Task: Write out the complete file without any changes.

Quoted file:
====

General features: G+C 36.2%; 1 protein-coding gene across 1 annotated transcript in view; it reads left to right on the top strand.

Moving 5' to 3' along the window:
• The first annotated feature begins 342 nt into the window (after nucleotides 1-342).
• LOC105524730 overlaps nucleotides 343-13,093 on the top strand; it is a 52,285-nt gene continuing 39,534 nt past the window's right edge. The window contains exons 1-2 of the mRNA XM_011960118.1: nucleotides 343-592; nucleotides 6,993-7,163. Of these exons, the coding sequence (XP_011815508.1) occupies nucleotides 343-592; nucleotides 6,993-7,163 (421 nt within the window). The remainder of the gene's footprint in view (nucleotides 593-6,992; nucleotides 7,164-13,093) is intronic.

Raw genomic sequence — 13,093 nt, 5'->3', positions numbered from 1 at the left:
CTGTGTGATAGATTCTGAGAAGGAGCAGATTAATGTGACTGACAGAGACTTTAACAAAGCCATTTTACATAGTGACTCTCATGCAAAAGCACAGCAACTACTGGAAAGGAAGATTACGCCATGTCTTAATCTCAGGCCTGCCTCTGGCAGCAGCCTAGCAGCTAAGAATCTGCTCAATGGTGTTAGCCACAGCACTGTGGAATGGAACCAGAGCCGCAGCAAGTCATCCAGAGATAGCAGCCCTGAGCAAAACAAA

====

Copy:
General features: G+C 36.2%; 1 protein-coding gene across 1 annotated transcript in view; it reads left to right on the top strand.

Moving 5' to 3' along the window:
• The first annotated feature begins 342 nt into the window (after nucleotides 1-342).
• LOC105524730 overlaps nucleotides 343-13,093 on the top strand; it is a 52,285-nt gene continuing 39,534 nt past the window's right edge. The window contains exons 1-2 of the mRNA XM_011960118.1: nucleotides 343-592; nucleotides 6,993-7,163. Of these exons, the coding sequence (XP_011815508.1) occupies nucleotides 343-592; nucleotides 6,993-7,163 (421 nt within the window). The remainder of the gene's footprint in view (nucleotides 593-6,992; nucleotides 7,164-13,093) is intronic.

Raw genomic sequence — 13,093 nt, 5'->3', positions numbered from 1 at the left:
CTGTGTGATAGATTCTGAGAAGGAGCAGATTAATGTGACTGACAGAGACTTTAACAAAGCCATTTTACATAGTGACTCTCATGCAAAAGCACAGCAACTACTGGAAAGGAAGATTACGCCATGTCTTAATCTCAGGCCTGCCTCTGGCAGCAGCCTAGCAGCTAAGAATCTGCTCAATGGTGTTAGCCACAGCACTGTGGAATGGAACCAGAGCCGCAGCAAGTCATCCAGAGATAGCAGCCCTGAGCAAAACAAA